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Bridgeport Telegram Newspaper Archive: January 3, 1918 - Page 1

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Publication: Bridgeport Telegram

Location: Bridgeport, Connecticut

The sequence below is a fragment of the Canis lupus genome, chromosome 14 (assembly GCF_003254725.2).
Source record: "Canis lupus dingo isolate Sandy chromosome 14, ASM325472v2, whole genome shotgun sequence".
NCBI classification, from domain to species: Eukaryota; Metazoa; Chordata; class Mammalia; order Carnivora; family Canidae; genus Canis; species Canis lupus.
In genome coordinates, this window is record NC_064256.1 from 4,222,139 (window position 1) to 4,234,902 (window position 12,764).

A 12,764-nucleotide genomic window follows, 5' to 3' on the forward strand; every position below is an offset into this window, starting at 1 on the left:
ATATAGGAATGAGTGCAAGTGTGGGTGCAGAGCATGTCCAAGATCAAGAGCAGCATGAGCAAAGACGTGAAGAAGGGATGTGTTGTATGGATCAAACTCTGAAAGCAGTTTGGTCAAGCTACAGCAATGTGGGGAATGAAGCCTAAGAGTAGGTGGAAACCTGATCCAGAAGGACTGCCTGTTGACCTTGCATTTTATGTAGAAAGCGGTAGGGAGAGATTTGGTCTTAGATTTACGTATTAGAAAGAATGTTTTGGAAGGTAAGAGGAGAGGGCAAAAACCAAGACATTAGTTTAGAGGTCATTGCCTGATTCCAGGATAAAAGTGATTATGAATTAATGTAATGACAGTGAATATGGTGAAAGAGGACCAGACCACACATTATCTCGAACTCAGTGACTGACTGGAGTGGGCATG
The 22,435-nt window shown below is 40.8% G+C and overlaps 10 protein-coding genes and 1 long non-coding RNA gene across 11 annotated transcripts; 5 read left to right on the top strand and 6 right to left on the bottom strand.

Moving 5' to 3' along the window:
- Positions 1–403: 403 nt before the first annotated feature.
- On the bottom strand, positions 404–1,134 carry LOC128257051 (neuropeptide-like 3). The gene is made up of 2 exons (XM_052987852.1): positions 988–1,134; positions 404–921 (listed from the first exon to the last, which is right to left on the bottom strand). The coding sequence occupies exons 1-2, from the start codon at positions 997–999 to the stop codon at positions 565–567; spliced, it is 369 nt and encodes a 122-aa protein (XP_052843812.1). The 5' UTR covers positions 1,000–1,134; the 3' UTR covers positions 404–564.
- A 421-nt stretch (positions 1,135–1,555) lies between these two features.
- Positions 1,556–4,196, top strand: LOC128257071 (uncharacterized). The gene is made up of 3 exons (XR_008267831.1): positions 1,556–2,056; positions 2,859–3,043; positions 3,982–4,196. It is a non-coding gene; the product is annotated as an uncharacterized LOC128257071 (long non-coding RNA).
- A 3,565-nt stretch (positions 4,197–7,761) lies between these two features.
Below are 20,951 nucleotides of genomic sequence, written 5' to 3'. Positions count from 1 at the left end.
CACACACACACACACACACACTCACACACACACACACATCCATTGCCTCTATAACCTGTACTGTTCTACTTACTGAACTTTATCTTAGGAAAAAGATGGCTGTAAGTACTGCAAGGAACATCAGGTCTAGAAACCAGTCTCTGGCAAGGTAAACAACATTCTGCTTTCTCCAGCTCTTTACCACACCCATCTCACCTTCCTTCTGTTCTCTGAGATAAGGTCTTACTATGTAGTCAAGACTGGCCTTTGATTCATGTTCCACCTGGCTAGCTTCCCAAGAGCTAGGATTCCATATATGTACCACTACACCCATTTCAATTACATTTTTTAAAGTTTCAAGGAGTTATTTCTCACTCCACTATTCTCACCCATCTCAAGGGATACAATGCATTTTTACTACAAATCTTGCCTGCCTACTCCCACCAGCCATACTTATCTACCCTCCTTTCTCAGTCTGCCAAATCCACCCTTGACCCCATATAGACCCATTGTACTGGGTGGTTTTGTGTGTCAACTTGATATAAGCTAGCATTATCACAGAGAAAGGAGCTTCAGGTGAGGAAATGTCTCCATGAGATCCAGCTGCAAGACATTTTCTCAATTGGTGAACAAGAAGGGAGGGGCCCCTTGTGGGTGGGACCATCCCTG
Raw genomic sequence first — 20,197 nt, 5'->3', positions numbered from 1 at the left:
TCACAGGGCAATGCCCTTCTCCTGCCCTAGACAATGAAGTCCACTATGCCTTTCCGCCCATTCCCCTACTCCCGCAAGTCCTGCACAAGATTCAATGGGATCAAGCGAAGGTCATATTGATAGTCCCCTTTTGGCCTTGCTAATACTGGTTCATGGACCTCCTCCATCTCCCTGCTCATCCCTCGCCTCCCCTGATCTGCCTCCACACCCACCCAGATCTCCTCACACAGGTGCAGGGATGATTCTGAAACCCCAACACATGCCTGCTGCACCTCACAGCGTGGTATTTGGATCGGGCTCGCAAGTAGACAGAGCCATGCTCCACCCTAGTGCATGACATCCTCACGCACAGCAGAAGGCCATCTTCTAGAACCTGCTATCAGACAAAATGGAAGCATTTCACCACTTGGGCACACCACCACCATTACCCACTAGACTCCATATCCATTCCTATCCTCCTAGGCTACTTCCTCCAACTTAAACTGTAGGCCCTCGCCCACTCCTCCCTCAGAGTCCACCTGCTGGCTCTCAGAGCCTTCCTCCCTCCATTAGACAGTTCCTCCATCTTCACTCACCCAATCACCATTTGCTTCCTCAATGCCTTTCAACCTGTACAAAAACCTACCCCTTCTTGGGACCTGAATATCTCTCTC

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   Bridgeport Telegram, The (Newspaper) - January 3, 1918, Bridgeport, Connecticut                              Largest Morning .Circulation in Connecticut THE WEATHER See Bottom First Column VOL. LIV, NO. 75. BRIDGEPORT, CONN., THURSDAY MORNING, JANUARY EIGHTEEN CENTS. IN FACTORIE 50 Cars of Coal Ready for Plants Part of 200 .Carload Ship- ment of Soft ,Coal En Route to Connecticut Factories Government to Move Solid Coal Trains Ahead of Other Freight. the first sign of ARREST DENTISTS FOR PRACTISING WITHOUT LICENSE relief for the coal situation in the munitions factories of Bridge- port given last night in the an- nouncement that 50 carloads of soft coal would be delivered at once, the fuel authorities and manufacturers of this city were more hopeful of the situation 'last night. Result of Appeal. The first direct result of uie telegrams of appeal for coal, ad- dressed on Monday by the Bridge- port Chamber of Commerce ana (Bridgeport Manufacturers' associa- tion to government officials at came last evening, State Administrator Thomas W. Russell, in a telephone mes- sage from his headquarters in Hartford, advised Carl F. Siemon, chairman of the local that a consignment loads of soft coal i distribution to Connecticut fac- tories, and of this amount, Bridge- port be allotecV 50 carloads. The 200 carloads apportioned Connecticut is a part of -the carloa'ds that have been tied uj tor weeks on the Pennsylvania lines, and were started on their by Director General of Rail- roads McAdoo on Monday. The coal is now in New York, and will ba transported immediately over the New Haven road. The arrival cf 50 carloads for Bridgeport is t xpected late to-day or early to- morrow. .mis to The total cargo of the 50 car- Is' allotment for Bridgeport will a ount to about tons, Mr. S told The Telegram last i. rrht. This amount will relieve Ijie situation in this city temporari- Harlford. Jan. tendent of Slate Police Thomas I-1. JEgaii was given 10 warrants to-day to serve upon dental practitioners in. Connecticut who arc alleged to be unlicensed. The warrants were issued after complaint by the Connecticut Dental as- sociation that the practice of regulations of the dentistry was being violated in many parts of the state. William A. liockhai't of Hartford was the first to be served with a war- rant. The others for whom warrants are issued arc George IV. Fisher, Bridgeport; Vin- cent Kldridge. Norwich; George H. Grcgoire, Moo.sup; George B. Xajaiiie. Torring- toii; Harry A. Reynolds, Now Ha veil; H. L.oft, Xcw Ha- ven; W. A. Fosdick, Seymour; C. W. King, Watcrbiiry: Mrs. Frank Ryder, Hartford. Local police aided the state oplice in placing the dentists under arrest and most, of them will be given hearings in town courts to-morrow. F. committee, of 200 car- is enrouie for (GoiitiiHied on Page .14) Kami Terminal Co. Gets Coal for Locomobile Co. The boat "Moonlight" arrived at the dock of the Locomobile com- pany yesterday afternoon. This barge contained about 800 tons of bituminous coal and was brought liere by the Karm Terminal com- pany who have the- contract to supply the Locomobile company its fuel. K. W. McNeil, president of the Karm Terminal company, .said last right. "The bituminous fuel situ- ation is still very acute. So far we have been able to protect our own customers and keep them supplied coal, but we do not like to lake on any other shops- wbo.se source of supply may have been temporarily stopped. The fact that the harbor is nearly frozen up is a serious menace to trans- portation, and we are hopeful that the cold spell will be broken oth- erwise a new difficulty will arise." GETS ONK YKAli FOR STEALING OVKRCOAT. Washington, Jan. Lieut. Charles W. Ferguson, quar- master corps, National army, at- tached to the 82nd division at Camp Gordon, near Atlanta, lias been dismissed from the service and sentenced to the Fort Leaven- worth penitentiary J'or a year the theft of au overcoal from a -low oiliccr. for iel- WKATHKK KKI'OKT. Forecast: Kasl Now York and South New Knglami: Fair, con- tinued cojd Thursday and Friday. Tiie middle western disturbance of Tuesday night continued UK soJihea.stwurd movement, with but. decrease in int'-j-.sity and is over northern l-'lo- i uu.- The snow thai fell during list 2-1 hours on account of ..ruanct: covered the upper lake i. n .uwc-i- lake regions, tin; u, and the Ohio and the Atlantic tr.yi.o from South Carolina to and New, Jer.-ey. have fallen con- siderably in the c-entnil plains statts and M it-sou !'i valley and Oklahoma ami n.-m.iin lower over West End Angry over Robberies Residents Assert that the Gang Works within 30 Paces of Police Hundreds of Dollars' Worth Stolen, They Say. Robberies involving many hundred dollars in cash and several hundred dollars worth merchandise became known last evening when indignant merchants and residents of the West End were aroused to the breaking point .by what they term the inefficiency of the police and detectives in round- ing up a gang of criminals that is operating in Bridgeport al- most every night and commit- ting wholesale thefts and burglaries. These burglaries are believed to have been committed in all sec- tions of the city. The police have failed to give notice any of the burglaries called to the attention of the Telegram last evening. Crooks are liainpaiit. It was learned that some time Xew Year's eve while a .gang of six armed highwaymen wore shoot- ing up the restaurant of Sigmund Ijukatos in the West Knd another bold rc'bbery was taking place al- most next door to the shooting af- fray. Joseph Frankcl, who conducts a .sal001.1 at the corner of Bo'stwiek avenue and Osbornc -streets, told a report'er of The Telegram yester- day afternoon that bis place had been broken into five limes since last .summer and on New Year's eve the burglars succeeded in. get- ting away with about in cash and about worth of sigars and whiskey. Other burglaries have been reported to the police but detectives department thus thieves for the second time within tho culprits. Two weeks ago tho saloon of Stephen Uominico 011 Bostwick avenue was also broken into by the'ivcs for the second time within three weeks. 'In their first burglary tlio thieves succeeded in getting about ?L'0 in cash which they took from tho register. TTio last time that the thieves entered the place thoy broke ope.') the cash register. which was and stole besides practically ruining an al- most bra.ml now cash register. Tiike C.'oods Wholesale. Perhaps the most amazing bur- glary of them all is that took place on tho night ber HO in the women's Deluge in Store, Loss Is Sprinkler System at the Foster-Besse Company Bursts By Freezeup Building Is Flooded Automatic Alarm Gives Warning. Ten thousand dollars dam- age was caused last night in the clothing store of the Foster- Besse company, 956 Main street, when a four-inch Water pipe of the Rockwood _sprinkl- ing system with which the building is equipped, burst about 7 o'clock as the result of freeze-up, and turned loose a deluge of water which flood- ed the large four-story build- ing1 from top to bottom. SWISS FIRE ON GERMAN STEAMER OVTSWE LIMIT Geneva Switzerland, Jan. 2. Swiss troops on duty on the shores of Lake Constance yes- terday lircrt upon the newly launched German lake stctam- er Kaiser Wilhchn, which en- tered Swiss territorial waters. The vessel was pierced in many -places by rifle lire and withdrew rapidly. No lives were lost. The incident is regarded ns marking Switzerland's dctcr- mintitioii to protect her neu- trality. Tackles 5 Negroes in Restaurant The amount of damage done by the water is covered by insurance, which the Foster-Besse company carried with the Springfield Fire Insurance company. Insurance ad- justers are expected to arrive on the scene of the disaster this morn- ing, at which time they will make an accurate estimate of the loss. The Foster-Besse store will be closed until further notice. After the- inventory is completed, the damaged stock will either be taken over by tho insurance company or sold to the public. Alarm Gives Warning. The first inkling that anything was wrong in the Foster-Besse store came when a signal connect- ed to the sprinkling system was flashed in to the of tho A. D. T., at p. m. J. M. Bow- den, manager of the local.. A. D. T. office was at his desk fit the time, and he rushed to the Main street store in a very few moments. Whon he arrived on the scena, he coiild hear the water rushing from the pipe, which, was located in a blind attic on the fourth floor of the building. Ascending the, stairs to determine whether or not a fire had broken out, he was met by a veritable Niagara of water pour- ing from the ceiling of the second floor. He pulled open the door leading to the third story stairway, and was greeted with a-rush of water from the floor above. Mak- ing his way to the third floor of the building, which wag tlicn un- der a throe-inch covering of water, he attempted to climb the ladder leading to the blind attic on the top floor. Fearing that the water- sonkecl ceiling might drop at any moment, "ho abandoned his inten- tions, however, and rushing down to tlT> basement of tTie store, turn- od off the water, and drained the After notifying Edward Foster, manager of the local store, of the happening, Mr. Bowden started to ropcuc what stock ho could from the iivater which was by that time, pouring from the ceiling of the main floor. Summon Employes. vSliortly after lie had been noti- fied by Mr. Bowden, Mr. Foster arrived at the store with nine em- ployes whom he was able to sum- mon by telephone, and the work of saving what goods that could be moved and that had not already been damaged by water was start- Patrolman Captures Twoj After Breaking Night- stick on Head of One- Reserves Sent to Water Street when Row Starts. U. S. Must Rush Men to Front Allies to Regulate Ship- ping to Provide Trans- ports for Steady Stream of Men to Meet Proba- ble German Offensive. Entire unity htnceiorth is to be the Avatchword of the United States and its allies in the prosecution of the war. American.troops are to be rush- ed to the fighting fronts in large numbers as quickly as possible and there is to be per- fect co-ordination in naval, military, financial, food, war industries and diplomatic mat- ters. Three Boys Lose Battle with Cold on Lake Erie, Guards Rescue Another Toledo, Ohio, Jan. boys perished and one man was terribly frozen in a New Year's day battle with the cold on the ice on Lake Erie between Marblehead and Kelly's Island. The boys with George Priest, 22, walked from Marblehead four miles across the lake to Kelly's Is- land yesterday. On their return trip they encountered a northeast gale, a blinding snowstorm and zero temperature. At 7 o'clock last night members of the Marblehead coast guard crew saw a man half a mile off shore- on the ice.. They brought him in. The man was Priest, dazed and frozen. He said he had left the Kruko boy's dead body on the ice and that the other two had started back to Kel- ly's Island. Coast guards searched until last night late, for the boys out on the lake and resumed work this morn- ing. They say that undoubtedly the boys perished and their bodies may have been carried farther out into the lake by ice floes. which of and men's (Continued on Mercury Hovers Around Mark of Seven Above (Continued from Page One) Thought to Be Poor But Left country in the coast iday in the eastern half of UK: while m the v.'ust high turcs continue- except states. It will be colder Thursday in tin southeast ami warmer l-'r lake re-ion. Suit I JIM'S............ Water.......... Jjovf Water..........i) Moon llbes............ 11 a. it. m. m. in. m. m, At. midnight last night the (ein- was seven degrees above bi.it the northeast wind regis- tered about IS below zero or at least that is the way it felt to pedestrians. All day yesterday thai me.in, raw northeast wind cut into humanity and l-Jridgeport hoim s --D much that folks gener- ally thought it w.ts much colder than above as the weather nrin n-portod. Karly yesterday morning the in' i-ciiry wa-: officially live below lull lite day look ft tls.ubt up tin.- instrument L'O degrees. It. wi-nt willi about, the same speed that it went cjown Sunday morning when the cold wave was stinging entire eastern half of thu country. John 10. Bond, son of Jessie H. JJoud, of !MU Dcwcy street, this oily, is named as the sole bcno- licinry in the estate of Abby Eliza- beth Uurrift, who died on Decem- ber in Bridgeport. The estate aggregates in value about of which is real estate In this city. jM rs. Jluri'itt was known to neighbors-as a recluse. She lived alone, and was thought to be in poor circumstances. Her will, which IUIH been iileil in the oflice of Judge: of Probate Paul Li. Miller, show.s that; she leaves approxi- mately in personal property, and in real estate. Her only surviving relative iw a grand- daughter, Mrs. Jessie B. Bond, of Ihiij city. Jn the will, M. Alice Gould of P.rielgeport is named as executrix. The executrix is instructed to hold in trust for the deccascd'w great- grandson, John K. Bond, the entice estate until he .shall reach the age of UJ. He is lo be allowed the in- come from the estate regularly un- til his I'lst birthday, at which time the entire principal is to be turned over to him. With a blackjack swinging from one hand and a night- stick in the other, Patrolman Burns invaded the White Front restaurant, owned by Acestides Angelopolos, at 517 Water street, early last evening and attempted to place a gang oi five negroes that had totally' wrecked the restaurant, for no apparent reason, under arrest single handed. When .Patrolman. Burns placed- Kent Neville, 31, colored, of S2S Broad street, an alleged member of the gang under arrest, he was attacked by John Robinson, 32, colored, of the same address; who attempted to take the policeman's prisoner away. With one single blow of his nightstick Patrolman. Burns opened Robinson's scalp so that it required four stitches by Dr. Pasuth at the Emergency hospital to close the wound, and at the same time broke his heavy night- stick sq.uarely in half over the negro's head. He succeeded in holding his prisoners until the re- serves arrived from police head- quarters. Send Out Reserves. While the fight with the negroes was in progress in the restaurant someone had telephoned a riot call into police headquarters and the reserves, in'the patrol wagon, were rushed to the scene. When tho re- serves arrived the police say that Robinson showed more fight and it was necessary to subdue him be- fore they could take him to head- quarters. At headquarters Neville was booked and sent to a cell while Robinson was taken into the Emer- gency hospital to have his wounds dressed by Dr. B. C. Pasuth. Much tlio worse for wear the negro re- fused to allow Dr. Pasuth to shave his hair around the cut that bad to be sewn up and another light ensued in the operating room of the hospital before the doctor could dress the wounds. The negro was then booked and taikeii to a cell. Demanded Caslu A6cording to tho story told by the owner of the restaurant a gang of five negroes entered his place at about o'clock last evening and immediately told him that they wanted his day's cash receipts. None of the gang had any revolv- ers or weapons and he refused to give up his day's earnings, with the result that the five men threatened him and then rushed behind the counters and pulled the cash reg- ister off thb counter and opened "it. but did not have a chnnce to get any of the cash as they were at- tacked by the owner. Other negroes then started to wreck' the place. They pushed over piles of dishes, overturned the chairs, tables, nrid bar where food was passed out, and broke glass show cases where cigars and cigar- ettes were kept. It was at this point that Patrol-, man Burns is said to have entered tho restaurant and tackled the gang single hiindecl after he had been attracted by the noise of breaking glass inside the restau- rant. The other four members of tho gang succeeded in making their escape good while Patrolman Burns was battling with the two negroes. State Prisoners Give Liberally to Red Cross Hurl ford. Conn., Jan. 2. Prisoners in the slate prison at Welher.stielil showed their patriot- ism in the recent Rod Cross drive when lid.S out of (My of them paid over their dollars for member- ships. This fact was recorded at a meeting of the prison board to- day. Additionally Italian inmates contributed ?22S for the Italian war relief fund and the .To.wisii in- mates, C'105 for a like fund. The agreement' between the al- lies for unified action was reached at the recent inter-allied confer- ence in Paris, which was attended by an American commission head- ed by Colonel E. M. House, arid arrangements already have been made for the United States to carry out. its part of the combat. I'roviilc Transport. In order that American troops may be despatched in a constant stream to Europe the allied nations are so to arrange their merchant .shipping that the necessary trans- ports will be available for the huge task. That quick work in getting the American army to the front Is most vital is indicated, by a state- ment of Major General Maurice, chief director of military opera- tions at the British war oUice. General Maurice says it is prob- able J.hai iiiojr; heavy .reinr forcemehts, drawn frdrii the east- ern to the western front, the Ger-- mans shortly will make a. strong- offensive against tho British and French armies and that tho enemy may be expected to make some gains. Optimism was expressed, how- ever, that the enemy would not be able to intiict the same degree of damage upon the allies as he has sustained at the hands of the Brit- ish during the last year. Apparently as proof that the Germans are preparing for a big offensive is the almost-continuous bombardment of various sectors along the British and French fronts. Aside from these bom- bardmnets there has been little activity except by small raiding parties. A heavy snow is falling and another cold wave has set 'in on the French front from St. Qucii- tiii to the Vosgcs mountains. Snow and cold weather also arc giving the Italians a chance fur- ther to strengthen their northern line against the Austro-Germans. Aside from reciprocal artillery duels little lighting oe moment is in progress. In an endeavor to off- set their loss of ground resulting from having been driven back across the lower Piave river, enemy has tried to effect a landing on the west bank of the stream a short distance from the mouth of the Piavo. His1 boats, however, were caught under the lire Italian guns, and the project had to be given up. Austro-German airmen continue to bomb towns on the Venetian plains. Treviso and Bassano have again been attacked, and bombs also-wore dropped on Mcstrc. Bit- lln damage was done by the bombs. Three of the enemy aircraft were shot down in aerial battle or by anti-aircraft guns. Nation May Sell All Sugar Food Administrator Hoover Urges Govern- ment Purchase and Sale Wants Congress to Act at Control .Restaurants. Washington, Jan. ernment purchase and sale to consumers of all sugar used in the United States and con- trol of the amounts and kind of be served in public eating places were advocatec to meet the abnormal war con- ditions by Food Administrate! Hoover 'to-day in testimon} before Senate committee in- vestigating He said conferring additional upon food legislation administra Glad to Get Men Dismissed DEAD IN GUATEMALA San Salvador, Salvador, Jan. Newspapers of this city declare that no fewer than people lost their lives in the Guatemala earthquake. Many persons are go- ing overland from San Salvador to Guatemala to investigate the fate of friends'. Telegraphic communication be- tween San Salvador and Guatemala is again interrupted. Expect Scarcity of Labor in Town to Be Over- come By Release of Skilled Help Chaoce for All Seeking Em- ployment. V Bridgeport's labor was materially relieved by the; dismissing of the ployes at the Remington lant yesterday and the Mami-l acturers' association last ni-gfitj Norwalk to Sell Coal to People Takes Steps to Comman- deer Fuel and Distri bute It to Those Most in Need Shops in Sorry Plight. Norwalk, Jan. 3 tion such powers should be enacted by Congress. Food conservation came up only casually during an all day examination of Jtr. Hoo- ver. Kusiills Disappoint ing. The administrator revealed that results from conservation plans formulated for hotels and restau- rants had been disappointing be- cause of the deliberate failure of some to co-operate with the ad- ministration. Those seeking to help had been forced to abandon their efforts, Mr. Hoover said, in order to meet competition. The witness believed housewives gen- erally were conforming to the con- servation recommendations. Chairman Reed, of the commit- tee who has been the chief critic of tho food administration in the Senate, did not question Mr. (Continued on Piipe .IS.) Turns on Gas f to Heat Room, Is Found Dead Chances for Hun-Russian Peace Remote ex- Pctrograd, Jan. chances of a separate peace between Rus- sia ami the Central powers being effected .seem remote, becau.se ot what, arc regarded us Germany's unreasonable demands. .Leon thu .Bolshevik foreign minister and his associates take the aland Unit the Baltic provinces are in reality under military prosj-mrc while they continue to be occupied by Germany. The Russian delegation upon its return from i-Jrcst-.ljitov.sk Tues- day laid before the council of eoni- mis.sioners at Petrograd Germany's demands, which caused amazement and tho declaration that the coun- cil was not favorable to acceptance. An claboiution of thu German po- sition in letters and statements which followed the general state- ment of terms showed that the Germans hold that Poland, Lithu- ania, Courlaud, Livonia and Ivs- thonia have already defined thorn- selves nationally within the moan- ing of the peace terms proposed, niid insist that they shall not vote a g; i i u. The GiM-uiaiis also explained, through Ci en era I llot'fmaii, Unit Germany fan not. evacuate Kiga, Lilian iincl other occupied points until curtain that all Russia sanc- tions peace: otherwise Germany's enemies might, assist Ukraine or other disaffected sectioiui in op- positio'u to thu central powers. "With the gas cock connecting with a stove in her room turned part way on, members of the fam- ily found Mrs. Delia Finan, of 203 Charles street, dead in an arm chair in her room after'they had broken down Ihc front door to gain admittance to the house. When (lie family first-saw Mrs. Kinan sitting in her arm chair they bi-.lieved that she nail simply been overcome by the fumes of gas and sent a hurry call in to the Kmer- gency hospital. When .Dr. B. C. I'asu'th arrived ho pronounced the woman dead and nolilied Medical Kxamincr Dr. M. S. Garlick, who immediately investigated tho case anil pronounced death due to acci- dental asphyxiation. According to the. story that the members of the family 1old Dr. T'asuUi and Medical Kxaminer Dr. Garlifk, thoy bad been at. work all clay and "were returning home to supper when they found that the door was locked and tho key was on the inside ot: the. door. Sev- eral pedestrians were, called in lo assist tho family in breaking down the door. After the room had become heated Dr. Garlick states   facts brought out at. the meeting lust night by Frank- lin A. Smith, of the local fuel com- iniUce, there is on baud in all the coal yards of Norwalk combined a supply of only about 700 tons of anthracite and bituminous coal to- gether. Unsupported estimates jlace the amount on hand for 'umily use at less than 100 tons. Limit Coal Sale. An order issued yesterday by Administrator Kussell limits tho ale of coal to individual consum- ers in Norwalk to one-quarter ton each, but even this amount can- not be obtained. At least two local yards have no coal to supply tha orders that arc pouring in. Three yards have, a very small supply, anc one yard has a supply of sev- eral hundred tons on baud. One barge, containing 400 tons of coal, consigned to D. .IT. Gault of was driven into Nor- walk harbor by the storm, and i now tied up at the dock of ll.ay- vnoiifl coal dealers Gault has offered to sell coal fron the. barge to Norwalk people, bu Thomas I. Raymond, head of the firm of Kaymond Brothers, to allow such a .sale, claim ing thu t a meeting made ncnts to take care of all die hands. The manufacturers! vcre sorry to hear of the gitti tion at the Arms jenefited them to thi extent- hat employes will be away in the other of the city. For weeks and months the manyj ufacturers have been limpinj hrough with their shortj landed, but in the action--of.'the Remington Arms company they, great relief for their own -plant l.t is understood the Libert Ordnance company, formerly tl Bridgeport Projectile companj has received some large ment contracts, which will .enaliH them to engage a much number of employes. All Xecil Slen. The Bullard Engineering pany in the Black JRock iseptfpid will soon require a large riumiSer of hands in government -work.-.at its big- plant so that all tho-'meij dismissed from the Remingtoril plant will be taken care of with.-3 out any of them leaving the The company in notifying its em- ployes of a dismissal announced that outside manufacturers, had been notified of the action, indi- cating they would be take-n- cart of in places outside of the city. Last night, however, the Bridge, port manufacturers in conference talked over the labor situation anil made arrangements to take1; car of all tht men who came it way. The news of'the lay, ot came to them like a barge would be to the fuel adm.inistrd.tioi because they have been just assh'op of labor as the administration ha' been "shy" of coal. The releasing of the men (Continued on 1'afj'e 13.) (Continued on Page IS.) City Schools May on New Haven Road Takes Off Limited Trains 1 idStOll, (ailment vico due Jan. sharp cur- iu passenger train ser- to tho necessities of fuel conservation ami the expeditiouo movement of freight, was announ- ced by the New Vork. New Haven it Har'il'ord llailroad to-night. The. I'.ay Stale limited, between Boston and Xew York and the Slate, of .Maine express which leaves Nov York daily for points in Maine with connections for Xew Hampshire points, are among tlio bettor known trains which will be cm ot'i. The curtailment bocoines effective January U, At least four public Bridgeport, and possibly not hold sessions to-day, of the freezing of. water pipes tBs caused the closing of buildings yesterday, when aU-p pils were expected to returns, til their work after the Christmas vs cation. The 10 other schools" that were closed yesterday AVill resut sessions as usual to-day, Superln-; tendent of Schools Samuel J. Slawa son, announced last all tli. acuities having been adjusted.-" More than school cliildre of. the city will have their wintei vacation further extended by 'th inability of the Elias Howe, ler, Whitticr, and Junior--- Higl schools to be opened to-day. lay in completing necessary re pairs may cause the Barnum Summertield schools to ren closed to-day, and if such is tli'- ease. l.UOO more pupils vyill footed. The freezing of pipes supplylhj water for boilers, lavatories, oilier pur.poses was responsible foi the closing of M schools for ail part of tho day yesterday. It some' eases, janitors found it possible to push the furnaces limit high enough to sustain healthful temperature, arid buildings where this condition vailed were closed during the Tho high school building was ed during the morning, when el forts to raise the side above 47 deg. had failed; Tiri Whittier, Staples, Elias Howe., avtl .lunior High schools were closed day. At the other children reported after the maa vacation, but after a: time were dismissed for the The schools so affected were, till Jefferson, YYatersvillc, Roger man, Hall, Barnum, Wheeler.'' land IJrook, and a portion of Muplewood building. At ley school all but four rooms uuiiucd in session. It is expected that the necessary thawing and repairs at Ihc m.'.iuing schools will be complete to-day, and tho entire system- no doubt be- In order by. i _ ._